A group of coal miners in Ohio feel they would have been fired if they did not attend an Aug. 14 event with presumptive Republican presidential nominee Mitt Romney and contribute to his campaign -- and to make matters worse, they lost of day of pay for their trouble.
In phone calls and emails to WWVA radio host David Blomquist, employees at the Century Mine in Ohio said they feared retaliation if they did not attend the Romney event.
"Yes, we were in fact told that the Romney event was mandatory and would be without pay, that the hours spent there would need to be made up my non-salaried employees outside of regular working hours, with the only other option being to take a pay cut for the equivalent time," the employees told Blomquist. "Yes, letters have gone around with lists of names of employees who have not attended or donated to political events."
"I realize that many people in this area and elsewhere would love to have my job or my benefits," one worker explained. "And our bosses do not hesitate in reminding us of this. However, I can not agree with these callers and my supervisors, who are saying that just because you have a good job, that you should have to work any day for free on almost no notice without your consent."
"We do not appreciate being intimidated into exchanging our time for nothing. I heard one of your callers saying that Murray employees are well aware of what they are getting into upon hire, or that they are informed that a percentage of their income will go to political donations. I can not speak for that caller, but this is news for me. We merely find out how things work by experience."
Murray Energy Chief Financial Officer Rob Moore told Blomquist that the charges were untrue.
"There were no workers that were forced to attend the event," Moore said. "We had managers that communicated to our work force that the attendance at the Romney event was mandatory, but no one was forced to attend the event. We had a pre-registration list. And employees were asked to put their names on a pre-registration list because they could not get into the event unless they were pre-registered and had a name tag to enter the premises."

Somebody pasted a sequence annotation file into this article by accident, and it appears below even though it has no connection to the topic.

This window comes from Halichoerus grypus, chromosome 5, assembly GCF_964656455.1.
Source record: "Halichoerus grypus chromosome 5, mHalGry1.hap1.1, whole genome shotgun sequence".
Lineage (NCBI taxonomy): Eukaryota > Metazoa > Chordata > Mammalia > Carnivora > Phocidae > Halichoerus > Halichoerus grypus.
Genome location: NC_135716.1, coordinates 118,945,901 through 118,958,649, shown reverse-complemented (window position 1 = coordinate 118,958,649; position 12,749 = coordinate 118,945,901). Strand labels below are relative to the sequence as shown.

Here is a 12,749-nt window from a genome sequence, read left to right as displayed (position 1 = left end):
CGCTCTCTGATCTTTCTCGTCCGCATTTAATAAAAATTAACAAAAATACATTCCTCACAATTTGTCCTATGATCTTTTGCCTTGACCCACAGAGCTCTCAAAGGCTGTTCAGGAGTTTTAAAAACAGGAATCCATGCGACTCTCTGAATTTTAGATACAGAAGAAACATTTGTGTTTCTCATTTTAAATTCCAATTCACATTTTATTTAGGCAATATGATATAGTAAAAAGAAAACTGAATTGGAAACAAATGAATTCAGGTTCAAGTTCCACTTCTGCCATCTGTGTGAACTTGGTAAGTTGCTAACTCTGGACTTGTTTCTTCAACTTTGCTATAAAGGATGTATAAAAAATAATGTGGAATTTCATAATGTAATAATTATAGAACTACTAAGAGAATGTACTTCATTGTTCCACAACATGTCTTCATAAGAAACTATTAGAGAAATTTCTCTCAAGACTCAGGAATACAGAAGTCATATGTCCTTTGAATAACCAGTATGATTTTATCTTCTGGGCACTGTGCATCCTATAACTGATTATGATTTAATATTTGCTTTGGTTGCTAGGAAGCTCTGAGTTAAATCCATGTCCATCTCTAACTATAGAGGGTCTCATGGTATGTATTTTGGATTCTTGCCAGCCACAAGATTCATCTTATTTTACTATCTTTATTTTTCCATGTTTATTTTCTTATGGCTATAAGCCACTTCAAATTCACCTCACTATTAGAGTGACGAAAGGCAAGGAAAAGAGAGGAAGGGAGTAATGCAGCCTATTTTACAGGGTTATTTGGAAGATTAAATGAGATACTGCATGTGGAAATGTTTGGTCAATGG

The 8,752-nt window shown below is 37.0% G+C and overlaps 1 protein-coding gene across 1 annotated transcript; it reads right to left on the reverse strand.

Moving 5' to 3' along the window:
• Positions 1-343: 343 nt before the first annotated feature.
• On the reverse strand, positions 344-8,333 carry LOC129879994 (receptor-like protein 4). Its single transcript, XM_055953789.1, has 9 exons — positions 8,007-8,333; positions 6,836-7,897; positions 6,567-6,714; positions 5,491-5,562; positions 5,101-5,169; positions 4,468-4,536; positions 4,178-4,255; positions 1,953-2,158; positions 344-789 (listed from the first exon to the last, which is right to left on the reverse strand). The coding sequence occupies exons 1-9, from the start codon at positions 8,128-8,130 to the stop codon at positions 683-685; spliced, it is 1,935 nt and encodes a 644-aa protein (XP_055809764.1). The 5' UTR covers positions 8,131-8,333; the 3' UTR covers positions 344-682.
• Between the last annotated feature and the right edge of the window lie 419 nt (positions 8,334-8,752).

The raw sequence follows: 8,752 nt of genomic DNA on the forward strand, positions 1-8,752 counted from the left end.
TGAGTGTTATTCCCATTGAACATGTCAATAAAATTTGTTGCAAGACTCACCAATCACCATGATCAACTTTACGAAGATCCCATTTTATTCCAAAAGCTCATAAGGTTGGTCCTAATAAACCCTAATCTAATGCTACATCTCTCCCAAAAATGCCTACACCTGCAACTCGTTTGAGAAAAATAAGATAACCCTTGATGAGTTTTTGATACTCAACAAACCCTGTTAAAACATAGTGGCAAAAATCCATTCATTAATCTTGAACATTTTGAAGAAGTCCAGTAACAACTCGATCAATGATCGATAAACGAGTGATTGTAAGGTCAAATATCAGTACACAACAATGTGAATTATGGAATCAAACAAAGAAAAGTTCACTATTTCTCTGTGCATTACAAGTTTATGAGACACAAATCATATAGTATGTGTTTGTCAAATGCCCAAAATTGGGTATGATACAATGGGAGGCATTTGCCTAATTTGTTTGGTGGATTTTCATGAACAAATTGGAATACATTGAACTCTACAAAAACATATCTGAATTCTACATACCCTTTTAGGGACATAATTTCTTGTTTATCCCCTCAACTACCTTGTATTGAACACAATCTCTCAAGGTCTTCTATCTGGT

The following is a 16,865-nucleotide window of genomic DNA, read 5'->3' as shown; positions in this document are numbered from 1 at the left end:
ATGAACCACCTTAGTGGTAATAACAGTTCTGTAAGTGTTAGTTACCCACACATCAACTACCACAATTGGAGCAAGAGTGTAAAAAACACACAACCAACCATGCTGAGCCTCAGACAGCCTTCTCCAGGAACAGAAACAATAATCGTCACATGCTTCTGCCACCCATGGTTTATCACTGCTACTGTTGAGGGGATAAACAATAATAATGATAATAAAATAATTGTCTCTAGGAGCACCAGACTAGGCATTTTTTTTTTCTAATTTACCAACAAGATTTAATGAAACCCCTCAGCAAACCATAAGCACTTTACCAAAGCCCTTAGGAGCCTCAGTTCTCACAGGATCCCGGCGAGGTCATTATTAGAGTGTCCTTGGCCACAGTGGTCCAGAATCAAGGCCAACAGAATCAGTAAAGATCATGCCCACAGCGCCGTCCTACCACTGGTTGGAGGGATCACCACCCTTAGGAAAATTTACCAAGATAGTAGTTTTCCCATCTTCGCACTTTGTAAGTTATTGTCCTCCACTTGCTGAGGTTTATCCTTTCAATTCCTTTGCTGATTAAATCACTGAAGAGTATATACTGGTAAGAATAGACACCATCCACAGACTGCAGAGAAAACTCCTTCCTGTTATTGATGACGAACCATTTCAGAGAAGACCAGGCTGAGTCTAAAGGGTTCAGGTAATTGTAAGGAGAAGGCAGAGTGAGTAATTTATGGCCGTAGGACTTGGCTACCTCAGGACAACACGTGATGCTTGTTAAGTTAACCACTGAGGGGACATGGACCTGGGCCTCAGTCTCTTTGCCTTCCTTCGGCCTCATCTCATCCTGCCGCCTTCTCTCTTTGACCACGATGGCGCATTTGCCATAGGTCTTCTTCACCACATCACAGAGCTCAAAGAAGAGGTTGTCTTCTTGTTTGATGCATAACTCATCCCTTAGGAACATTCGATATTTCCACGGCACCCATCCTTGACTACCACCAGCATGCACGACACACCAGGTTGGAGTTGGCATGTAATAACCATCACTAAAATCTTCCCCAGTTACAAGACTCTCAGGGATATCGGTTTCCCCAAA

"What about not getting paid for an eight-hour day?" Blomquist wondered. "If the mine was shut down for the visit, I understand, but wouldn't it be fair -- let's use the word 'fair' -- to still pay these individuals for that day? I mean, it wasn't their fault they weren't working."
"Our management people wanted to attend the event and we could not have people underground during Romney's visit," Moore insisted.
"But why not still pay then their wage for that day?" Blomquist pressed.
"By federal election law, we could not pay people to attend the event," Moore replied. "And we did not want anyone to come back and see where anyone had been paid for that day."
"I'm not saying pay then to attend the event, I'm saying, 'Hey look, we have to close down the mine, if you want to attend this event, that's fine, but you're still going to get a day's pay for the work that you would have done,'" Blomquist pointed out. "Why not do that?"
"As a private employer, it was our decision and we made the decision not to pay the people," the Murray chief financial officer said.
"We're talking about an event that was in the best interest of anyone that's related to the coal industry," Moore added. "I do not believe that missing an eight-hour day, when you put it into perspective, when you think about how critical -- critical this next election is, and how critical it is that we get someone in this office that supports coal -- to give up eight hours for a career, I just don't believe that there is anything negative about that."
At the time, conservative blogs and websites like The Daily Caller, The Gateway Pundit and Townhall trumpeted the fact that "hundreds of Ohio coal miners attended" the event. Even though the mine was closed on Aug. 14, soot-covered miners were staged behind the GOP hopeful as he spoke.
Earlier that month, Murray Energy Corporation and its founder, Robert Murray, had blamed President Barack Obama after they fired hundreds of workers and closed an operation near Brilliant, Ohio five years early.
Company leaders said that "regulatory actions by President Barack Obama and his appointees and followers [are] the entire reason" that operations were shutdown.
Robert Murray received national attention in 2009 after his Crandall Canyon Mine in Utah collapsed, leaving six miners trapped inside. Between 2005 and 2009, the Murray Energy Corp. Political Action Committee had given more than $150,000 to Republican candidates. Murray personally gave $15,000 to the National Republican Senatorial Committee in 2004 and $10,000 in 2006. The Ohio Valley Coal PAC, a group affiliated with Murray Energy, gave $10,000 to George W. Bush's presidential campaign in 2000.
Listen to this audio from WWVA:
(h/t: The Plain Dealer)